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Antepartum Haemorrhage

Extracted from Survival Guide to Midwifery, 2nd Edition (2012) Diane M. Fraser and Margaret A. Cooper, Oxford; Churchill Livingstone: 2012. Courtesy Elsevier

Antepartum haemorrhage (APH) is bleeding from the genital tract after the 24th week of gestation and before the onset of labour.

Effect on fetus

Fetal mortality and morbidity are increased as a result of severe vaginal bleeding in pregnancy. Stillbirth or neonatal death may occur. Premature placental separation and consequent hypoxia may result in severe neurological damage to the baby.

Effect on the mother

If bleeding is severe, it may be accompanied by shock and disseminated intravascular coagulation (DIC). The mother may die or be left with permanent ill-health.

Types of APH

  • Bleeding from local lesions of the genital tract (incidental causes)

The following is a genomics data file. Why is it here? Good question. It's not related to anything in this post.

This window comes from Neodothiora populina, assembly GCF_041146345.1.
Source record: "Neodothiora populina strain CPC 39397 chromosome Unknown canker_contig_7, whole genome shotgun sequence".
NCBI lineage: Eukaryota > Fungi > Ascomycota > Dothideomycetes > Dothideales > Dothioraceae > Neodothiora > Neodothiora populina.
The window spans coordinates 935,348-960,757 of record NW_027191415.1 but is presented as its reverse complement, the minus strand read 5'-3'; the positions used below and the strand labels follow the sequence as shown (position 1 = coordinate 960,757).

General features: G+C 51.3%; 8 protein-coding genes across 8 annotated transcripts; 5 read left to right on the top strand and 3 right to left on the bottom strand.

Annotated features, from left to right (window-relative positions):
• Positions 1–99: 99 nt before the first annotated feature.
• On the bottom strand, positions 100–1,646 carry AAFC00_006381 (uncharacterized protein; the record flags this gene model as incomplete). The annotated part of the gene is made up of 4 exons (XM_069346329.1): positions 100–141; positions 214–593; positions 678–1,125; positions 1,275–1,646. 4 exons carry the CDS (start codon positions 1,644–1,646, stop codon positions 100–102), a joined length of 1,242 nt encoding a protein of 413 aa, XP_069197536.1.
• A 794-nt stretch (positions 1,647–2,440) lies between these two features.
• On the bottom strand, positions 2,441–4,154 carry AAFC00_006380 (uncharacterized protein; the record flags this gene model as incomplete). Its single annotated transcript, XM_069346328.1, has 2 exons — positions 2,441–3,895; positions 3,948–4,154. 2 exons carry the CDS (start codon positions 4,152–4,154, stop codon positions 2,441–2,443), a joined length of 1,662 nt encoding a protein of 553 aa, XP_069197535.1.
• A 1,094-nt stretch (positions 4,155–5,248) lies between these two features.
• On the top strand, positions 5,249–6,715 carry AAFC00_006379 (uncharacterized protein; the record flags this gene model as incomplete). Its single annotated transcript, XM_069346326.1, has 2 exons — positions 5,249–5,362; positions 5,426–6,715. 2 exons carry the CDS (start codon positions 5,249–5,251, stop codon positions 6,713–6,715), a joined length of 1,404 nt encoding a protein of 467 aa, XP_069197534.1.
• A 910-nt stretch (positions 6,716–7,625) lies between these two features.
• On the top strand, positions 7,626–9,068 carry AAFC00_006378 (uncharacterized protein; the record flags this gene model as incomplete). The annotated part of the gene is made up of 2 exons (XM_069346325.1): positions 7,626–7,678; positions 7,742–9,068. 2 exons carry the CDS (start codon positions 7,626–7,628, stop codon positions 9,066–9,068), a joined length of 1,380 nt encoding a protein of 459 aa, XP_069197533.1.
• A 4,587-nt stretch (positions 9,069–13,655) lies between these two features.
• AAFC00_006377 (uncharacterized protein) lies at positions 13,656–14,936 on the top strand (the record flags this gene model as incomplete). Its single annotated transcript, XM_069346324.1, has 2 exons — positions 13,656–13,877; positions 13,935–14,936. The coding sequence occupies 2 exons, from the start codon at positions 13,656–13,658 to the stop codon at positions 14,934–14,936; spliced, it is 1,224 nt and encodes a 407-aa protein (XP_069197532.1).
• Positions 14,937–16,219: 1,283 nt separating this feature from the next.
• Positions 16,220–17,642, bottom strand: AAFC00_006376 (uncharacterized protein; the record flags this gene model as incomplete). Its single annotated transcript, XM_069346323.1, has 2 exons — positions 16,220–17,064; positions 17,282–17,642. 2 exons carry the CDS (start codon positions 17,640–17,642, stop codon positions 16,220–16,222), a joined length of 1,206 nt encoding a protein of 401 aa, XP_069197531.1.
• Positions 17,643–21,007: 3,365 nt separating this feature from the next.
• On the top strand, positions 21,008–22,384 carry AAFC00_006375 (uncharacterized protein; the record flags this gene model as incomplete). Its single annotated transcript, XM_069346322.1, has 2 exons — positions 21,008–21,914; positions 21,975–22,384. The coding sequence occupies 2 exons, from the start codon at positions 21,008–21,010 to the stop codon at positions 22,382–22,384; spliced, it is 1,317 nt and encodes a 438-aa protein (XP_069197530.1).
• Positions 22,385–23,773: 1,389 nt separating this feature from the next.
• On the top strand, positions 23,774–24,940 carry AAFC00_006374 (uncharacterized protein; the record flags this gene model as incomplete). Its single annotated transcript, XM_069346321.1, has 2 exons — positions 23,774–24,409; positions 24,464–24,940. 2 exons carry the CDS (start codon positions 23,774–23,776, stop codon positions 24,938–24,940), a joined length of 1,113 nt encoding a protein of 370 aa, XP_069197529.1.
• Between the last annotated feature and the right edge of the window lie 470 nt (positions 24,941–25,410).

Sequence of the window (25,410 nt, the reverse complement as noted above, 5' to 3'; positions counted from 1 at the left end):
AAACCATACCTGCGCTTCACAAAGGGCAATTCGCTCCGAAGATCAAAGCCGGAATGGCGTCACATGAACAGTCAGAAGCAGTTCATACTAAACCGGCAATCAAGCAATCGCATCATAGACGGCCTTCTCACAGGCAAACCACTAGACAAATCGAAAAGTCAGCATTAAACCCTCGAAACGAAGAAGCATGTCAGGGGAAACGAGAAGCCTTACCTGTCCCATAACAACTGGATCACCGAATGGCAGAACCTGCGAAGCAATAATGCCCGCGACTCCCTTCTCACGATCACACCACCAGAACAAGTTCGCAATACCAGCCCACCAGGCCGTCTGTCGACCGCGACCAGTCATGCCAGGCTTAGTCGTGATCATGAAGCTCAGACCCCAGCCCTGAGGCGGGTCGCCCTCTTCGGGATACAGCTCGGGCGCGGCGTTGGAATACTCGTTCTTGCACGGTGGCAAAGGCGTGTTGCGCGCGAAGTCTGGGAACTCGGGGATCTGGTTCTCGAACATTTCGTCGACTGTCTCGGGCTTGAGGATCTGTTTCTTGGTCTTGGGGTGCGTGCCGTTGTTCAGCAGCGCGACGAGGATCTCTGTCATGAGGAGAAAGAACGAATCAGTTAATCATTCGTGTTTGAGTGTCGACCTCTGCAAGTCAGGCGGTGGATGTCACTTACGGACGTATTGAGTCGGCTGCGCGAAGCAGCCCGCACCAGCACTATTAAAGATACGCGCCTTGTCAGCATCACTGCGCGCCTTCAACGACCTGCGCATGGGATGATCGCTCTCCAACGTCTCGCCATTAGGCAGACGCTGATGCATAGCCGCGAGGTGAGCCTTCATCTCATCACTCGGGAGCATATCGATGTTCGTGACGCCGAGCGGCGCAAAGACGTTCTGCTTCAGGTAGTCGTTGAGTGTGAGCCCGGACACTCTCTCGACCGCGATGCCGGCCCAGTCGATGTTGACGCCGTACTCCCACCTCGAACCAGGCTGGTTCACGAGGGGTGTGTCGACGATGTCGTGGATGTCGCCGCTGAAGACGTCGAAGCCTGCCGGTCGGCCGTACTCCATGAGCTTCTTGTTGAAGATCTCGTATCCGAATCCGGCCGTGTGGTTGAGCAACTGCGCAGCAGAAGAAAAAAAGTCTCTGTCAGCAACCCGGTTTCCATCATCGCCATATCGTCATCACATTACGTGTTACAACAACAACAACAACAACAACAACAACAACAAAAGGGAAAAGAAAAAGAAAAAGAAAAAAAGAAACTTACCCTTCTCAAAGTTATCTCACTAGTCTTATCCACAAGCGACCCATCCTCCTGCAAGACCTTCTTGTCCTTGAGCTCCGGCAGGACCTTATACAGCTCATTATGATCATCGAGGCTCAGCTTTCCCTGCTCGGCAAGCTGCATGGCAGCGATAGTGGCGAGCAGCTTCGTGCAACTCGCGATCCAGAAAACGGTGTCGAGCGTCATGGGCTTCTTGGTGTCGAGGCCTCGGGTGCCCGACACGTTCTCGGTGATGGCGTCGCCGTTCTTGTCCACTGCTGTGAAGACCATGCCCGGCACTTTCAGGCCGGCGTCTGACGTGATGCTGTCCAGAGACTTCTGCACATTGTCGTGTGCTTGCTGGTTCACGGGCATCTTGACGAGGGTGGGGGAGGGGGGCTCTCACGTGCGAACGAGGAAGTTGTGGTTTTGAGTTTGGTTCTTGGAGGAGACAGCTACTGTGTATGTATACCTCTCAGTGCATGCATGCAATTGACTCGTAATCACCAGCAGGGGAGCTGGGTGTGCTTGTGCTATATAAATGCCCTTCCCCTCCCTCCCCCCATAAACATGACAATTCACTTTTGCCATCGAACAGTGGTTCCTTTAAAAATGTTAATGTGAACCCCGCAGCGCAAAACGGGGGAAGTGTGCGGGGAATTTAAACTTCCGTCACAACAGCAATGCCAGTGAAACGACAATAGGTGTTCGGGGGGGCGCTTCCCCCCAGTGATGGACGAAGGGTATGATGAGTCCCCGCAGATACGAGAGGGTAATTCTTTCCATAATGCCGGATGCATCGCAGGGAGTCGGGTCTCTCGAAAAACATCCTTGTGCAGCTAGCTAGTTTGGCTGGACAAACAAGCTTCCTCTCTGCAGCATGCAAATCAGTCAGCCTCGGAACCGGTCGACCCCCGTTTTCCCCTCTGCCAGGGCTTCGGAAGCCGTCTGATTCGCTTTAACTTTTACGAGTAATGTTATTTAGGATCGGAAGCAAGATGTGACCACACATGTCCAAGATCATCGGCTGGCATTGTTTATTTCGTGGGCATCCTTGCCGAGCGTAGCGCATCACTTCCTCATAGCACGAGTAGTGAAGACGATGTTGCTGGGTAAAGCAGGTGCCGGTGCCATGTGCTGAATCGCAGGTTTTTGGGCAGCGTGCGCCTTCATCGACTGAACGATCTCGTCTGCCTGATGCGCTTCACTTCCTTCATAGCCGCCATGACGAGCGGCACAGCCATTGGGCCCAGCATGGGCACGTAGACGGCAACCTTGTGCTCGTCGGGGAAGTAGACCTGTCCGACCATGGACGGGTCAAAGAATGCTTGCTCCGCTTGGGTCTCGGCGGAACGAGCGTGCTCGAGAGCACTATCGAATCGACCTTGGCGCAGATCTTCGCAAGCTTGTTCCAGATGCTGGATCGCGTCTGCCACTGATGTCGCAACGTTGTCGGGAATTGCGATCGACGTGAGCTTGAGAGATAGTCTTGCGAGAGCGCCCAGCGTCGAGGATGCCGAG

• Placental separation due to placenta praevia or placental abruption

See also, Placenta praevia, Placental abruption

Resources

Royal College of Obstetricians and Gynaecologists (2011). Antepartum Haemorrhage. Green-top Guideline No 63. https://www.rcog.org.uk/globalassets/documents/guidelines/gtg63_05122011aph.pdf

National Institute for Health and Care Excellence. (2014) Intrapartum care for healthy women and babies. Clinical guideline 190. https://www.nice.org.uk/guidance/cg190/chapter/1-recommendations

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